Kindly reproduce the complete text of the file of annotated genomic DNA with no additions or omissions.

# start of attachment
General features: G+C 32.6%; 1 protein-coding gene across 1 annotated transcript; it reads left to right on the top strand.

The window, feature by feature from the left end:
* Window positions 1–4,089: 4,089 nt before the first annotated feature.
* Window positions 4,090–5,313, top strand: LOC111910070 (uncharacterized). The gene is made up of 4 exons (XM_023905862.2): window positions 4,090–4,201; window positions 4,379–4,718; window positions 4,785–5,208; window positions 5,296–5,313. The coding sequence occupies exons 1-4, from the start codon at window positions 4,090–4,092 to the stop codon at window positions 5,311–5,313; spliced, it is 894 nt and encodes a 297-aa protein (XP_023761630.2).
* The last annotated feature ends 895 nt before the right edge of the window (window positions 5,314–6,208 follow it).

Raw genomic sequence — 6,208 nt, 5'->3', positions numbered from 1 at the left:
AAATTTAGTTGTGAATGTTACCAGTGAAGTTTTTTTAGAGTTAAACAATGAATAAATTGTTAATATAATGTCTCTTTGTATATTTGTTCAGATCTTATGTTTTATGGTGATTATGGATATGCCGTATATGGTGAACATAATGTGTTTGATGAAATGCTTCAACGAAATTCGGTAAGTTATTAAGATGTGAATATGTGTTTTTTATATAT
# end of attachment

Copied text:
General features: G+C 32.6%; 1 protein-coding gene across 1 annotated transcript; it reads left to right on the top strand.

The window, feature by feature from the left end:
* Window positions 1–4,089: 4,089 nt before the first annotated feature.
* Window positions 4,090–5,313, top strand: LOC111910070 (uncharacterized). The gene is made up of 4 exons (XM_023905862.2): window positions 4,090–4,201; window positions 4,379–4,718; window positions 4,785–5,208; window positions 5,296–5,313. The coding sequence occupies exons 1-4, from the start codon at window positions 4,090–4,092 to the stop codon at window positions 5,311–5,313; spliced, it is 894 nt and encodes a 297-aa protein (XP_023761630.2).
* The last annotated feature ends 895 nt before the right edge of the window (window positions 5,314–6,208 follow it).

Raw genomic sequence — 6,208 nt, 5'->3', positions numbered from 1 at the left:
AAATTTAGTTGTGAATGTTACCAGTGAAGTTTTTTTAGAGTTAAACAATGAATAAATTGTTAATATAATGTCTCTTTGTATATTTGTTCAGATCTTATGTTTTATGGTGATTATGGATATGCCGTATATGGTGAACATAATGTGTTTGATGAAATGCTTCAACGAAATTCGGTAAGTTATTAAGATGTGAATATGTGTTTTTTATATAT